This week’s major event was the State of the Union address, that (nearly) annual exercise in recapping and previewing the President’s agenda. Coming at the end of the current occupant’s first year in the Oval Office, a re-cap of the year that has preceded the address would be in order.
First up, a two-fer, two recaps of the first year of the current … uh … administration doesn’t seem like quite the right word. But whatever you call it, these perspectives are worth considering:
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Second, on the morning of the speech, Mara Liasson of NPR offered this frank and succinct assessment of the State of Politics in our (sort-of) Union:
Third, there’s the speech itself … The current occupant is not known for great rhetorical style when left to his own methods. However, his speechwriter(s) saw fit to string together familiar, patriotic tropes that are common in a number of these speeches, which was a pleasant change from the “American Carnage” inaugural address (even if it made much of the State of the Union speech clichéd and almost meaningless). These were woven with heart-warming vignettes about specific Americans (and one Korean), each of whom did something heroic on scales both small and great. So far, so good. But the current occupant is well-known to be less than a close acquaintance with the truth. Because his voice acts on my nerves much like fingernails on a blackboard, and because his speaking (scripted or off the cuff) is peppered with so many inaccuracies, distortions and flat-out lies, I prefer to read the transcripts. This annotated one is particularly helpful:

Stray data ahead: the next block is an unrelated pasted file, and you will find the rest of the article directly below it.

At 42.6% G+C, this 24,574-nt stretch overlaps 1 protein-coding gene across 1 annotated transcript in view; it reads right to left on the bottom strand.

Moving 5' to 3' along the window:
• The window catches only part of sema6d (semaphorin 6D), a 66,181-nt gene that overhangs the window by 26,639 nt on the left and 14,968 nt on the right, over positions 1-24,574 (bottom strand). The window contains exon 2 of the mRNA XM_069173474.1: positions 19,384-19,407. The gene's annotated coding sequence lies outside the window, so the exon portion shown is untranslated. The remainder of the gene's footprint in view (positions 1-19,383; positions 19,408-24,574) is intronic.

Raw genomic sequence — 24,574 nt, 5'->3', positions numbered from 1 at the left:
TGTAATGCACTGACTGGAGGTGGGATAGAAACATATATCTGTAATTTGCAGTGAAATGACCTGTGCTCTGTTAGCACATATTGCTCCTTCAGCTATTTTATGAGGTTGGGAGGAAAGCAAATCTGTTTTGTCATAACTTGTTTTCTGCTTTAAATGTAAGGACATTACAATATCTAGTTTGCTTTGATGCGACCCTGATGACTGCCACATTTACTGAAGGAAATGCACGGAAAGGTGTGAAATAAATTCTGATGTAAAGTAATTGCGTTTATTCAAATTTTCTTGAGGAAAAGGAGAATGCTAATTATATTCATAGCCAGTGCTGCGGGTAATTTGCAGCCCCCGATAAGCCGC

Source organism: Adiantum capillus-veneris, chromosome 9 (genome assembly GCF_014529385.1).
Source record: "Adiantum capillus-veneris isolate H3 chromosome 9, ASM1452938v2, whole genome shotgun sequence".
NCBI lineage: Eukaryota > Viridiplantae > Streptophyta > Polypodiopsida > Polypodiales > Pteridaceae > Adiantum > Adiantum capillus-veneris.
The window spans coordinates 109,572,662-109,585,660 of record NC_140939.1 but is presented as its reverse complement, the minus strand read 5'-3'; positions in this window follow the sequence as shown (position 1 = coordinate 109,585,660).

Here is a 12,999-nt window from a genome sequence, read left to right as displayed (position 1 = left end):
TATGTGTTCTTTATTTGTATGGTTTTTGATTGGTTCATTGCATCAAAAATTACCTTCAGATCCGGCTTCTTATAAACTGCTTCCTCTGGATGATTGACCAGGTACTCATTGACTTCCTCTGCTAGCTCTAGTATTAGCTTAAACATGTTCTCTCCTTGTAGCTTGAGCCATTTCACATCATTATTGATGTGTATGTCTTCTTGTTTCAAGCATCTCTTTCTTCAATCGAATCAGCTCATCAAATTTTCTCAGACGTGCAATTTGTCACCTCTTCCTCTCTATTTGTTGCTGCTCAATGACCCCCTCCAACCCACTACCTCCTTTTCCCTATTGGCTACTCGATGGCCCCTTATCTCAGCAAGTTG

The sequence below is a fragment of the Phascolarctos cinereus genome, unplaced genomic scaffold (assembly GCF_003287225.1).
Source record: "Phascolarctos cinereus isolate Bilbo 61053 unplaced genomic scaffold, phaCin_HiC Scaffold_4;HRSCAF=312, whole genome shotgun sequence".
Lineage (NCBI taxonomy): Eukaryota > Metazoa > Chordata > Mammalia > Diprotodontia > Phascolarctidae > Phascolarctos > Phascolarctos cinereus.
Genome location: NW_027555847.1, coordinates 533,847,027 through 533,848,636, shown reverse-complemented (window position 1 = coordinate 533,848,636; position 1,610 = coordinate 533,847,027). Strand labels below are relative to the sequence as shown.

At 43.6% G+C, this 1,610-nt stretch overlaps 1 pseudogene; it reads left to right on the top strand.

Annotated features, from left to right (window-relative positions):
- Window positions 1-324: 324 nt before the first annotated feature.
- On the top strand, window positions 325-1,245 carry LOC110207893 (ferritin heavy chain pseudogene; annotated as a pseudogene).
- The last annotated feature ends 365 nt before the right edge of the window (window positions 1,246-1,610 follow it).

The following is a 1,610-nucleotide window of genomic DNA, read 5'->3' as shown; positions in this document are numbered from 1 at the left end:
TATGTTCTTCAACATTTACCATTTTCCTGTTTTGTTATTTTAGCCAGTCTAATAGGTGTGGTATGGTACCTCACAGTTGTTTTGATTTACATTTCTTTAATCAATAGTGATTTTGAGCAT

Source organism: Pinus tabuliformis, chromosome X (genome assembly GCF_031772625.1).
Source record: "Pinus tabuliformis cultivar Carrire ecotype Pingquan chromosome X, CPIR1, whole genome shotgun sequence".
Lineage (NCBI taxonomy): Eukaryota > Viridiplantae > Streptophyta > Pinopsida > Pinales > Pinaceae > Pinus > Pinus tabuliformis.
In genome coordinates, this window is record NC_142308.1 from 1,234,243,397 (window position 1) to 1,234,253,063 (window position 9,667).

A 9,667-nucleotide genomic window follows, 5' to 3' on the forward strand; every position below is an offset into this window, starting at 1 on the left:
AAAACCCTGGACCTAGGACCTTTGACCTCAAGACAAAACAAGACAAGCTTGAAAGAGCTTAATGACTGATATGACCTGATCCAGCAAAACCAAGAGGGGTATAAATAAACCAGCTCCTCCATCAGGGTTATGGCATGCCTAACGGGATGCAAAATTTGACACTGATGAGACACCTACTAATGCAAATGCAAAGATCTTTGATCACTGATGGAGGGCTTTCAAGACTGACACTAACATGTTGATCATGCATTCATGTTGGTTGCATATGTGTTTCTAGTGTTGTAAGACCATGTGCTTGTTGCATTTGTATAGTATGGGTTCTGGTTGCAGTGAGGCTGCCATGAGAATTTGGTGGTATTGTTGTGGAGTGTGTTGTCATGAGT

Fourth, the current occupant has made much of what happened in the stock market this past year as proof his policies are succeeding. Of course, he will likely find someone (or something) else to blame for Friday’s significant drop. But as the Clinton campaign famously put it in 1992, oftentimes “It [is] the economy, stupid.” Time will tell more certainly than the State of the Union Address what, if any, impact the economic policies described in the speech actually had on the economy. But here is much to think about and consider as we wait and see: five economists discuss America’s economic outlook. None of them are boring to listen to. Only one of the five is strongly committed to a particular political mindset (Stephen Moore, former econ advisor to the current occupant of the Oval Office and one of the architects of the recent changes in the tax code); the other four represent a variety of perspectives and can consider multiple angles:
If the State of the Union Address dominated the first part of the week, the Nunez memo has dominated the most recent days. Item Five: what is in the memo? It’s been often described as an exercise in cherry-picking — but as at least one observer has noted, to call it that could be an insult to cherries. Here is the full text of the memo along with the letter from White House counsel Don McGahn authorizing its release. This annotated version fills in details that are well-known and yet have been omitted from the memo; the notes also point out underlying details that are not known at this time.
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And finally, what next? Here’s another two-fer: both a pre-release and a post-release assessment on the memo and its likely impact
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